BNZ has joined the post-Financial Markets Conduct Act (FMC) product renaissance with the launch of a new range of funds under its own banner.
And for the first time, too, BNZ will provide direct access for NZ investors to a product manufactured by its parent National Australia Bank (NAB) as one of the four underlying managers in the ‘Private Wealth Series’.
As well as the JANA Multi-Manager Global Share Trust – offered by NAB wealth management subsidiary MLC – BNZ has appointed Nikko Asset Management (for cash, NZ corporate bonds and Australasian equities), AMP Capital (NZ fixed income) and Russell Investments for global bonds.
Sharon Mackay, BNZ manager of Wealth, Private Bank strategy and product, said the JANA product would give exposure to high quality managers typically out of reach for NZ retail investors.
“It made sense to work with our Australian colleagues to bring global managers that most investors can’t access in their own right,” Mackay said.
The JANA fund invests in four underlying global equity managers: ‘enhanced passive’ Sydney boutique Redpoint Investment Management; the Copenhagen-based Carnegie Asset Management; UK firm Intermede Investment Partners; and, the US-headquartered Altrinsic Global Advisors.
According to Mackay, with the bank’s $1 billion plus KiwiSaver fund now bedded down, BNZ was “thinking about how to generate better outcomes” for its wider investment clientbase.
She said including KiwiSaver BNZ now manages close to $4 billion of investments compared to $1.5 billion just prior to the scheme’s 2013 launch.
The growth implies the private bank portfolio – comprised mainly of a discretionary investment management service (DIMS) investing in direct securities and third-party funds for offshore assets – has roughly doubled over the same period.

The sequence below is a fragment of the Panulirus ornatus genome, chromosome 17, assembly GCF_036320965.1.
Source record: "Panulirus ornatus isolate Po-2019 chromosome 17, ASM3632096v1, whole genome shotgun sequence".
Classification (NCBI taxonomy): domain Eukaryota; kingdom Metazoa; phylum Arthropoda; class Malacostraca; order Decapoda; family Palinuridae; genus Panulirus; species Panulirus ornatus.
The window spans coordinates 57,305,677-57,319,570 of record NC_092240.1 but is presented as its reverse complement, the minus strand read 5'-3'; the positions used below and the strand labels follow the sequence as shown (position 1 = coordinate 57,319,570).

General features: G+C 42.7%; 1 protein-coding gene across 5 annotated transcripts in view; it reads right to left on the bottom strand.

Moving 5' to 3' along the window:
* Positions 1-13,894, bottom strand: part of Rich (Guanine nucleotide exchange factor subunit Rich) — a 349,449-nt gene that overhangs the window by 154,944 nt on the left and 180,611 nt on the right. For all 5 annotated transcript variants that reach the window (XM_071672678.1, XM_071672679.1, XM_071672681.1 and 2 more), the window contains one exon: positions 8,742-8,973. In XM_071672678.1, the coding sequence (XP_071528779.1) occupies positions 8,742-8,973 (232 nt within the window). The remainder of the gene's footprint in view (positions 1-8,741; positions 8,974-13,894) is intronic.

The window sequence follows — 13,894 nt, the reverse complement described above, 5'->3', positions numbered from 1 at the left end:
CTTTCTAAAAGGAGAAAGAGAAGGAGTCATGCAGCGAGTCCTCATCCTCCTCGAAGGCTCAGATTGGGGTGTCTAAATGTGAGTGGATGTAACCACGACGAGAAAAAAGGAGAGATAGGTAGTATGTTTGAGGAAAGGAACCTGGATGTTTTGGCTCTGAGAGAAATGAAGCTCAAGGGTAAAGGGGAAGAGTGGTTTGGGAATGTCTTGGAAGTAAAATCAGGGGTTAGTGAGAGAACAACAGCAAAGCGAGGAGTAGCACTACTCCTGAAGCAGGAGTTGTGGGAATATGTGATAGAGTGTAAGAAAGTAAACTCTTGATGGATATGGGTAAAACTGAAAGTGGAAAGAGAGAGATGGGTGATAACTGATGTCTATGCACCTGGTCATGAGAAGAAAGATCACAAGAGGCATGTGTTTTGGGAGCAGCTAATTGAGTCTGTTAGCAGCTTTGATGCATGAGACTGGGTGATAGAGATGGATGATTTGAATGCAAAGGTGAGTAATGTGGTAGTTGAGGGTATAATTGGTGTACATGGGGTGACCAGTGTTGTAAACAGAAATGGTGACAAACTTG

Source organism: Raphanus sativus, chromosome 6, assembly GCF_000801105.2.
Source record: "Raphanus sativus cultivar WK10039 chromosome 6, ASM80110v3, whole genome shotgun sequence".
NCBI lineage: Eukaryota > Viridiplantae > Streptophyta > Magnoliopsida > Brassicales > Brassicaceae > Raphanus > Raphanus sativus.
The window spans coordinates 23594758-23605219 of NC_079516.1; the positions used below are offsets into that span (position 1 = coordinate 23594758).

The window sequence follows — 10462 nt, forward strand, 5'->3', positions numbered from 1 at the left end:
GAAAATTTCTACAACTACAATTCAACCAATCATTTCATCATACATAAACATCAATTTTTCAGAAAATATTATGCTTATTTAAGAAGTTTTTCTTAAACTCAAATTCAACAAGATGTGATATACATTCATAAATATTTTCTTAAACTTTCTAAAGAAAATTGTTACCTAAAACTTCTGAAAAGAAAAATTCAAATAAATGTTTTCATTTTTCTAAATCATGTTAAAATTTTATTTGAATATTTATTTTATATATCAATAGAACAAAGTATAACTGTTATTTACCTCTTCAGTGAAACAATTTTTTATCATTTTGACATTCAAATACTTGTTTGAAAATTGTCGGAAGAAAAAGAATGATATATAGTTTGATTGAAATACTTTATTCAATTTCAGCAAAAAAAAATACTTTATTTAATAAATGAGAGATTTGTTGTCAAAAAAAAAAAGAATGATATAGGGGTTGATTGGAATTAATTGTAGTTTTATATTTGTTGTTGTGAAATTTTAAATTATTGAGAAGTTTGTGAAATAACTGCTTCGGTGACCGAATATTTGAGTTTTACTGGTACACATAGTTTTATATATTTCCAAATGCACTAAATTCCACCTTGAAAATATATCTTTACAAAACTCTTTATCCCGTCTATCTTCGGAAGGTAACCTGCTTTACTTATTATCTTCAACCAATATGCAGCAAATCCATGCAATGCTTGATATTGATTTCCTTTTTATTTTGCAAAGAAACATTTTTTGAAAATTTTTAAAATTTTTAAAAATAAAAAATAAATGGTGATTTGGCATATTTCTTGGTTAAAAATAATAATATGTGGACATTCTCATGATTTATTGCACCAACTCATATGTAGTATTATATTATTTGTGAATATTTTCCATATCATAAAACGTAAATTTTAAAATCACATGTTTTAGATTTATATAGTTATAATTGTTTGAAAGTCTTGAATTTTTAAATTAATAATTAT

Mackay said the new BNZ-labeled funds were developed initially for private bank clients but a ‘mass affluent’ solution was also in the offing – with a mooted launch date this October.
“The Private Wealth Series is targeted towards the private bank clients,” she said. “But we’re still thinking about how to best help non private bank customers invest. We’re looking at launching a new range of funds for them in October.”
However, the new range of funds would not be extended to the BNZ KiwiSaver scheme, which has outsourced most investment management duties to Russell.
Mackay said adding new products to the BNZ KiwiSaver range would “add more complexity” for members.
“But we are looking to improve our KiwiSaver member education program with some changes due in the next month or so,” she said.
With the bulk of FMC compliance now complete, Mackay said BNZ was “returning to expansion” mode.
Indeed, after years of regulatory-imposed product drought, new funds are beginning to sprout in the NZ market. For example, as reported here last week, Hunter Investment Funds hit the ground running with a PIE-packaged PIMCO fund last month.
Following suit, the Australian property investment firm APN launched a NZ product this month, like Hunter, also under the aegis of fund host Implemented Investment Solutions.
It is understood, a number of other NZ-based products are in the offing – including a new KiwiSaver scheme.
At the same time, a flurry of other Australian managers – most recently Bennelong Funds Management – are pitching to the NZ market under trans-Tasman Mutual Recognition (TTMR) product rules.
Disclose website data shows almost 550 offers are currently open to NZ retail investors via the TTMR regime – admittedly, over 130 of which are products offered by the Commonwealth Bank of Australia (or its Colonial subsidiary).
Offshore manager interest in NZ is also increasing in the wholesale market, according to Ben Trollip, Melville Jessup Weaver (MJW) senior investment consultant.
“There’s certainly more offerings in NZ from global managers – especially those who have bases in Australia,” Trollip said. “That’s fantastic for the NZ market to have more competition and access to quality offshore managers.”